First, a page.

Calls for Facebook to be broken apart are intensifying in the United States and have already reached stateside politicians. Massachusetts Senator Elizabeth Warren, California Senator Kamala, and California Representative Ro Khanna are among top-level politicians who voiced support for the idea following last week's New York Times op-ed authored by Facebook co-founder Chris Hughes wherein he openly said the social media juggernaut needs to be broken apart into tiny pieces which won't be as slow to embrace regulatory changes that are expected to arrive in the near future.
The Harvard alumni who left Facebook twelve years ago insisted he had a positive view of co-founder and CEO Mark Zuckerberg but argued no single human being should be entrusted so much responsibility, especially in the profit-driven private market. Facebook and the rest of its services are used by billions of people every day, so even the smallest mistakes such as wrongly optimized content algorithms for certain niches have the potential to have massive consequences and given the scope of the Cambridge Analytica scandal, as well as the number of smaller privacy debacles starring the Menlo Park firm in recent years, it's clear neither Mr. Zuckerberg nor anyone else at the conglomerate have any intention to stop experimenting and taking risks.
Approaching challenges in a rash manner is pretty much the root of all problems at Facebook in one way or another. "Move fast and break things" is how Mr. Zuckerberg summarized the manner of thinking he wanted to see from Facebook's design team in the past. These days, the internal support for that policy may not be as vocal as it once was, yet it continues to guide many of the company's processes. If the firm gave any thought to the very possibility that one of the most popular services in the history of mankind may be targeted by malicious actors seeking to abuse it for a wide variety of nefarious goals, it almost certainly would not have been as vulnerable to the broad range of misinformation campaigns that hit it in 2015 and 2016, having been coordinated with the goal of influencing the outcome of the last U.S. presidential race.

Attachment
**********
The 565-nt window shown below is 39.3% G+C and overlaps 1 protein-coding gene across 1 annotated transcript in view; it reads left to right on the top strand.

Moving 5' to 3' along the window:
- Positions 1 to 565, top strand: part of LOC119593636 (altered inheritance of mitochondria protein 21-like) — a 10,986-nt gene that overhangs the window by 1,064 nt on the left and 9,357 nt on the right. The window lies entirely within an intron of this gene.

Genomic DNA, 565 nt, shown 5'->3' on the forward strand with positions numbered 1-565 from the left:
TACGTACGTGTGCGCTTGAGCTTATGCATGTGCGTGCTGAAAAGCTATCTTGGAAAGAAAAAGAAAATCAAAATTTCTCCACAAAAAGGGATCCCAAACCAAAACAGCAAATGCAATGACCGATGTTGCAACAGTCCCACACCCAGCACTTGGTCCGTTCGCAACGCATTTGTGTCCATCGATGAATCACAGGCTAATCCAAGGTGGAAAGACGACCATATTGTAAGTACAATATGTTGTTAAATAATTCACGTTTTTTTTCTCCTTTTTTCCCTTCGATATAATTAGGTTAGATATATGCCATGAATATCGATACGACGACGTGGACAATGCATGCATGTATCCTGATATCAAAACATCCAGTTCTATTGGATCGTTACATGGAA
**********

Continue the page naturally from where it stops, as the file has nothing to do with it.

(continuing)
Still, it's naive to expect Mr. Zuckerberg to hit the brakes and sacrifice profits in favor of the greater good, especially when that benefit is so vaguely defined. He's a CEO of one of the most valuable companies in the world and is legally obliged to maximize shareholder returns to the best of his abilities, so the very notion of him policing himself (and with some 60-percent of voting shares, he basically is the company) is frivolous at best. That's the gist of Mr. Hughes's argument for breaking apart Facebook which some senior company officials such as Instagram chief Adam Mosseri already dismissed or downplayed.
Ultimately, the recent history of U.S. politics doesn't suggest Facebook is facing a realistic threat of being broken apart; the lobbying dollars are simply more numerous and efficient than ever and gone are the days when someone like Microsoft would be happy to spend hundreds of millions of dollars to save a rival from bankruptcy in exchange for a few years of breathing room on the antitrust front. Today, Microsoft would be more likely to buy Apple than save it and American regulators would likely be more than happy to see it do so, so long as the right Super PACs keep "donating" the right amounts every year.